The characteristics of the microbiome in regard to developmental and postnatal exposure to environmental chemicals and the possible associations with markers of glucose metabolism abnormalities will be examined in >500 young adults, who are members of a unique birth cohort established in 1986-1987 at the Faroe Islands, a community with an unusually wide range of exposures to environmental chemicals. Cohort members will be invited at age 28 years for clinical examination, and a fecal sample will be obtained. Data on past chemical exposures, diet, medical history and other covariates were obtained at birth and at previous clinical examinations at ages 7, 14, and 22 years, in which 84%-90% of the cohort (N = 1,000) participated. The data include exposures to methylmercury, PCBs, DDE, and perfluorinated compounds. The clinical examination will include glucose tolerance test. The structure and function of the gut microbiome of these subjects will be assessed in a two-stage process. The microbes present in every sample will be determined by 16S rRNA gene sequencing, followed by deep metagenomic and metatranscriptomic sequencing on a subset of samples chosen to be maximally biologically informative. In combination with downstream statistical biomarker discovery, this will allow the determination of microbial clades, genes, pathways, or transcripts associated with early life chemical exposure and subsequent adult glucose tolerance.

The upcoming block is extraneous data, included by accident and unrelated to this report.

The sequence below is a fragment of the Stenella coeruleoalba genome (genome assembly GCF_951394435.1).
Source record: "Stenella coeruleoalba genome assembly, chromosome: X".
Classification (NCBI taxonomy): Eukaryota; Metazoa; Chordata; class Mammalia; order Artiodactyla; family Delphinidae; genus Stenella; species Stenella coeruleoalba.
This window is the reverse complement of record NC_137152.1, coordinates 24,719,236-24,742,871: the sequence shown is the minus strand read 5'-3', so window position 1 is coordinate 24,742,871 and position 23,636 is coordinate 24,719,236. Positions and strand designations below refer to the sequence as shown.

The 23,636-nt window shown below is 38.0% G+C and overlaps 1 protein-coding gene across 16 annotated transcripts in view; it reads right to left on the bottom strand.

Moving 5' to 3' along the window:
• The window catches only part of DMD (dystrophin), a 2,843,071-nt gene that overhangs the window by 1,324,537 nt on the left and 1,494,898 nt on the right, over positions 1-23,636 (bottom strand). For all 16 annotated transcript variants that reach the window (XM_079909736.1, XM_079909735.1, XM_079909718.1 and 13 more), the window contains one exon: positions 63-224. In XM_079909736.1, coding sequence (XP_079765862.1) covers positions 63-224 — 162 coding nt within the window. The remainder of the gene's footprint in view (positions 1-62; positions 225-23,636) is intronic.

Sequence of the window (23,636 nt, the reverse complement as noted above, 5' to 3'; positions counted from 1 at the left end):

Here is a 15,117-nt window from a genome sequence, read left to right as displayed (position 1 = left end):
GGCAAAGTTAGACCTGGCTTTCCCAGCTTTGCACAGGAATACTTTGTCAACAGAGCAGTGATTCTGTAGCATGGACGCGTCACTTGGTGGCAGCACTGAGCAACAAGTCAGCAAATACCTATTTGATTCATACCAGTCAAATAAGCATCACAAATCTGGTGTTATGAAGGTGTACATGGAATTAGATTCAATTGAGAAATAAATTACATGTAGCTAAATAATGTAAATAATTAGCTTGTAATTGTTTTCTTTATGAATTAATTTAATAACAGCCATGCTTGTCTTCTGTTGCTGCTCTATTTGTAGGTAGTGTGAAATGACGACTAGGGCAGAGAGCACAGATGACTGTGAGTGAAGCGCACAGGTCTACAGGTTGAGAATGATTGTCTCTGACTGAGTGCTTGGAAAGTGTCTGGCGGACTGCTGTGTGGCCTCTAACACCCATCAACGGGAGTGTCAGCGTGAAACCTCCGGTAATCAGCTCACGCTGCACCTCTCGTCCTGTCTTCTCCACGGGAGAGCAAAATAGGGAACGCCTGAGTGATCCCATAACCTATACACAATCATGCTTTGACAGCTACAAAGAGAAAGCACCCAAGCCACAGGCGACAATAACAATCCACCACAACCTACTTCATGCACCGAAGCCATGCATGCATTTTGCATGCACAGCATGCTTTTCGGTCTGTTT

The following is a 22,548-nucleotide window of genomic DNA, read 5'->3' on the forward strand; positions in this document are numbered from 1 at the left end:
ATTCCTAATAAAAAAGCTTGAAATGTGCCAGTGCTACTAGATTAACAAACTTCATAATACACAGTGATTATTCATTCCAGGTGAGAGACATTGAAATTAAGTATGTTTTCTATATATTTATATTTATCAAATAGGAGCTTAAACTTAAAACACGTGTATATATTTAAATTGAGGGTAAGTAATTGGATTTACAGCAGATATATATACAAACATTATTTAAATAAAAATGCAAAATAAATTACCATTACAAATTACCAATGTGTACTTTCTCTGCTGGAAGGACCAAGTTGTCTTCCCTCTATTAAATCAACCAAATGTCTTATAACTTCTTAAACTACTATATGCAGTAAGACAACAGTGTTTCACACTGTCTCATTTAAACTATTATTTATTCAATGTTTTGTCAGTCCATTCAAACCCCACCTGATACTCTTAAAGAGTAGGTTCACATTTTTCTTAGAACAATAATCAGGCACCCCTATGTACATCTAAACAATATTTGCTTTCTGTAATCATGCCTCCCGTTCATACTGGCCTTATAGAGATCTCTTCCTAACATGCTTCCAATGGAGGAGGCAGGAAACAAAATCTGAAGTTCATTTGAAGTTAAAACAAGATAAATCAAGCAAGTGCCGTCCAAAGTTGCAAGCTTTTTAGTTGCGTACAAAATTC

Public Health Relevance

Recent insights and data on the role of the human microbiome in health and disease have strongly suggested its sensitivity to environmental chemical exposures early in life. The principal investigators will thus examine the microbiome in young adult members of a Faroese cohort followed since birth with dietary, medical and exposure information. At a clinical examination at age 28 years, where glucose metabolism will be characterized, they will obtain a suitable fecal sample from at least 500 cohort members to ascertain key characteristics of the microbiome in regard to exposures and clinical data. This study will thus contribute to our understanding of the microbiome's potential impact on glucose metabolism as a key health parameter and its sensitivity to environmental chemical exposures during early postnatal life and later in life.

National Institute of Health (NIH)
Exploratory/Developmental Grants (R21)
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Special Emphasis Panel (ZES1)
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Chadwick, Lisa
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Harvard University
Public Health & Prev Medicine
Schools of Public Health
United States
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